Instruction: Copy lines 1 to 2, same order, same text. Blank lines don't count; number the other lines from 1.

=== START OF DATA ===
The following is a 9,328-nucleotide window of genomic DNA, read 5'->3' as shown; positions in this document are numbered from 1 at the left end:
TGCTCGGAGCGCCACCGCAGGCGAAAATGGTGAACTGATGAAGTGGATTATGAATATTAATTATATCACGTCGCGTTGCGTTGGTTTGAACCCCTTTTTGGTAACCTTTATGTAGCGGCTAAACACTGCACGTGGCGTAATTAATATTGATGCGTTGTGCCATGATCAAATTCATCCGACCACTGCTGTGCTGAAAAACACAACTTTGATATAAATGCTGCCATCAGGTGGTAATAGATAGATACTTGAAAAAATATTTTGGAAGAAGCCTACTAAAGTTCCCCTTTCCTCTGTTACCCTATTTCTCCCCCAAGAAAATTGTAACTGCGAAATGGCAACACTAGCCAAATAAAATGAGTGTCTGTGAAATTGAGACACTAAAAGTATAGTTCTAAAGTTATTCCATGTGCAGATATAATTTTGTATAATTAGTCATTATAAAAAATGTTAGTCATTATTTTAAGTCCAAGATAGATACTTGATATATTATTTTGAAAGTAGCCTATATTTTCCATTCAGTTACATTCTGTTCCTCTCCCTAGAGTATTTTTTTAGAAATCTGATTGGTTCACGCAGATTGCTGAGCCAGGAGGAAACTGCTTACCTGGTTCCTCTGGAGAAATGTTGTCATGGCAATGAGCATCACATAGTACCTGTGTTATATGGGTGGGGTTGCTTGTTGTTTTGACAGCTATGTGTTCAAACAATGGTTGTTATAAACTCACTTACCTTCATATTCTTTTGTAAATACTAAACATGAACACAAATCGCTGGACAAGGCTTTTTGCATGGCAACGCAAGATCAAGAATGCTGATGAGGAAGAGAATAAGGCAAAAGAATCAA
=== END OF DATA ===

The following is a 9,328-nucleotide window of genomic DNA, read 5'->3' as shown; positions in this document are numbered from 1 at the left end:
TGCTCGGAGCGCCACCGCAGGCGAAAATGGTGAACTGATGAAGTGGATTATGAATATTAATTATATCACGTCGCGTTGCGTTGGTTTGAACCCCTTTTTGGTAACCTTTATGTAGCGGCTAAACACTGCACGTGGCGTAATTAATATTGATGCGTTGTGCCATGATCAAATTCATCCGACCACTGCTGTGCTGAAAAACACAACTTTGATATAAATGCTGCCATCAGGTGGTAATAGATAGATACTTGAAAAAATATTTTGGAAGAAGCCTACTAAAGTTCCCCTTTCCTCTGTTACCCTATTTCTCCCCCAAGAAAATTGTAACTGCGAAATGGCAACACTAGCCAAATAAAATGAGTGTCTGTGAAATTGAGACACTAAAAGTATAGTTCTAAAGTTATTCCATGTGCAGATATAATTTTGTATAATTAGTCATTATAAAAAATGTTAGTCATTATTTTAAGTCCAAGATAGATACTTGATATATTATTTTGAAAGTAGCCTATATTTTCCATTCAGTTACATTCTGTTCCTCTCCCTAGAGTATTTTTTTAGAAATCTGATTGGTTCACGCAGATTGCTGAGCCAGGAGGAAACTGCTTACCTGGTTCCTCTGGAGAAATGTTGTCATGGCAATGAGCATCACATAGTACCTGTGTTATATGGGTGGGGTTGCTTGTTGTTTTGACAGCTATGTGTTCAAACAATGGTTGTTATAAACTCACTTACCTTCATATTCTTTTGTAAATACTAAACATGAACACAAATCGCTGGACAAGGCTTTTTGCATGGCAACGCAAGATCAAGAATGCTGATGAGGAAGAGAATAAGGCAAAAGAATCAA